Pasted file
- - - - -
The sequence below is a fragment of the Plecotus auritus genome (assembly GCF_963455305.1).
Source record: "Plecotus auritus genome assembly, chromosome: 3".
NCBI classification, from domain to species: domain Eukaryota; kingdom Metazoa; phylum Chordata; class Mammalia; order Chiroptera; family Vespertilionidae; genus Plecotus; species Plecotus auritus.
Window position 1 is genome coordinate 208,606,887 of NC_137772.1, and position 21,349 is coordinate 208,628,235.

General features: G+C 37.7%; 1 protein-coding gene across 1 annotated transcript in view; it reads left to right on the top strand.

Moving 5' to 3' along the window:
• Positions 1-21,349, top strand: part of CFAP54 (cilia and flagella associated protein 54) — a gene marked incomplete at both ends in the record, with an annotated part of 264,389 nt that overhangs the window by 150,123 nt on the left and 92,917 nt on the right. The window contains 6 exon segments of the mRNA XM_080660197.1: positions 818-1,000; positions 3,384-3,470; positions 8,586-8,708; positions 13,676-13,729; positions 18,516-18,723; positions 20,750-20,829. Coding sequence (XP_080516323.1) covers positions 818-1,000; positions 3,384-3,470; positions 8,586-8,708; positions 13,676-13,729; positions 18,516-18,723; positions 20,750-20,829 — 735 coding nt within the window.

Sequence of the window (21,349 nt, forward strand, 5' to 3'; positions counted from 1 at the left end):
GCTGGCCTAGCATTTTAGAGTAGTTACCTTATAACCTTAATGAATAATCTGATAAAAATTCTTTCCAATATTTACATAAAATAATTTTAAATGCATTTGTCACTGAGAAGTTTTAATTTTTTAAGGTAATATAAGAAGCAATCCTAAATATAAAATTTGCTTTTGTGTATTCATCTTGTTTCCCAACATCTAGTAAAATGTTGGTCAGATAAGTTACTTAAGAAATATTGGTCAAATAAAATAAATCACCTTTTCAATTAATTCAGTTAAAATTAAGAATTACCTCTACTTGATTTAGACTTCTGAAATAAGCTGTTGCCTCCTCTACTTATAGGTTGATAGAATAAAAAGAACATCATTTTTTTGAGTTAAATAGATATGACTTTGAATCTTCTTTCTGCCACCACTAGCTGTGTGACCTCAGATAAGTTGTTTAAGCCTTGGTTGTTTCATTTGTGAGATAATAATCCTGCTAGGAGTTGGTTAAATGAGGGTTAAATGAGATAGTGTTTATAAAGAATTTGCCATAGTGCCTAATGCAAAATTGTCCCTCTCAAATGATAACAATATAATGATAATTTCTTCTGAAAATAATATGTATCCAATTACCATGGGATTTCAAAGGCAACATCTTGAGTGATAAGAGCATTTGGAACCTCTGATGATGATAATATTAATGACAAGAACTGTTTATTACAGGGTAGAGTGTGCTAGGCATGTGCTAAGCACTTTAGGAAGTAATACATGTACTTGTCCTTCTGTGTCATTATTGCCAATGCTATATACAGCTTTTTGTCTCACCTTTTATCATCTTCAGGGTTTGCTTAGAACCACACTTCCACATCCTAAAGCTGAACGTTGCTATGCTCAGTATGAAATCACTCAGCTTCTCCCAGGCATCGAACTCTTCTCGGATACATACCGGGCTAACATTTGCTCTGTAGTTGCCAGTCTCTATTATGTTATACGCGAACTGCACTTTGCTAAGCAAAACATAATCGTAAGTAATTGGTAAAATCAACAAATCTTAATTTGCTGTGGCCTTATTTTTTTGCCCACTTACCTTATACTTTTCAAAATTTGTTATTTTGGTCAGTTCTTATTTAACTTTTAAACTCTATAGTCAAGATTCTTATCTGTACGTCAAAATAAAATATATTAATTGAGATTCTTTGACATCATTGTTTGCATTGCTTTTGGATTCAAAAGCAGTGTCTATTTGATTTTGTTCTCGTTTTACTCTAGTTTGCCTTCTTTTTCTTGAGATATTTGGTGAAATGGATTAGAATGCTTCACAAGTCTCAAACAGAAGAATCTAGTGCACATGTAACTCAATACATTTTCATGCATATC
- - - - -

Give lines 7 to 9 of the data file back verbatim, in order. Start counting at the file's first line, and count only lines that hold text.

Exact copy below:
• Positions 1-21,349, top strand: part of CFAP54 (cilia and flagella associated protein 54) — a gene marked incomplete at both ends in the record, with an annotated part of 264,389 nt that overhangs the window by 150,123 nt on the left and 92,917 nt on the right. The window contains 6 exon segments of the mRNA XM_080660197.1: positions 818-1,000; positions 3,384-3,470; positions 8,586-8,708; positions 13,676-13,729; positions 18,516-18,723; positions 20,750-20,829. Coding sequence (XP_080516323.1) covers positions 818-1,000; positions 3,384-3,470; positions 8,586-8,708; positions 13,676-13,729; positions 18,516-18,723; positions 20,750-20,829 — 735 coding nt within the window.

Sequence of the window (21,349 nt, forward strand, 5' to 3'; positions counted from 1 at the left end):
GCTGGCCTAGCATTTTAGAGTAGTTACCTTATAACCTTAATGAATAATCTGATAAAAATTCTTTCCAATATTTACATAAAATAATTTTAAATGCATTTGTCACTGAGAAGTTTTAATTTTTTAAGGTAATATAAGAAGCAATCCTAAATATAAAATTTGCTTTTGTGTATTCATCTTGTTTCCCAACATCTAGTAAAATGTTGGTCAGATAAGTTACTTAAGAAATATTGGTCAAATAAAATAAATCACCTTTTCAATTAATTCAGTTAAAATTAAGAATTACCTCTACTTGATTTAGACTTCTGAAATAAGCTGTTGCCTCCTCTACTTATAGGTTGATAGAATAAAAAGAACATCATTTTTTTGAGTTAAATAGATATGACTTTGAATCTTCTTTCTGCCACCACTAGCTGTGTGACCTCAGATAAGTTGTTTAAGCCTTGGTTGTTTCATTTGTGAGATAATAATCCTGCTAGGAGTTGGTTAAATGAGGGTTAAATGAGATAGTGTTTATAAAGAATTTGCCATAGTGCCTAATGCAAAATTGTCCCTCTCAAATGATAACAATATAATGATAATTTCTTCTGAAAATAATATGTATCCAATTACCATGGGATTTCAAAGGCAACATCTTGAGTGATAAGAGCATTTGGAACCTCTGATGATGATAATATTAATGACAAGAACTGTTTATTACAGGGTAGAGTGTGCTAGGCATGTGCTAAGCACTTTAGGAAGTAATACATGTACTTGTCCTTCTGTGTCATTATTGCCAATGCTATATACAGCTTTTTGTCTCACCTTTTATCATCTTCAGGGTTTGCTTAGAACCACACTTCCACATCCTAAAGCTGAACGTTGCTATGCTCAGTATGAAATCACTCAGCTTCTCCCAGGCATCGAACTCTTCTCGGATACATACCGGGCTAACATTTGCTCTGTAGTTGCCAGTCTCTATTATGTTATACGCGAACTGCACTTTGCTAAGCAAAACATAATCGTAAGTAATTGGTAAAATCAACAAATCTTAATTTGCTGTGGCCTTATTTTTTTGCCCACTTACCTTATACTTTTCAAAATTTGTTATTTTGGTCAGTTCTTATTTAACTTTTAAACTCTATAGTCAAGATTCTTATCTGTACGTCAAAATAAAATATATTAATTGAGATTCTTTGACATCATTGTTTGCATTGCTTTTGGATTCAAAAGCAGTGTCTATTTGATTTTGTTCTCGTTTTACTCTAGTTTGCCTTCTTTTTCTTGAGATATTTGGTGAAATGGATTAGAATGCTTCACAAGTCTCAAACAGAAGAATCTAGTGCACATGTAACTCAATACATTTTCATGCATATC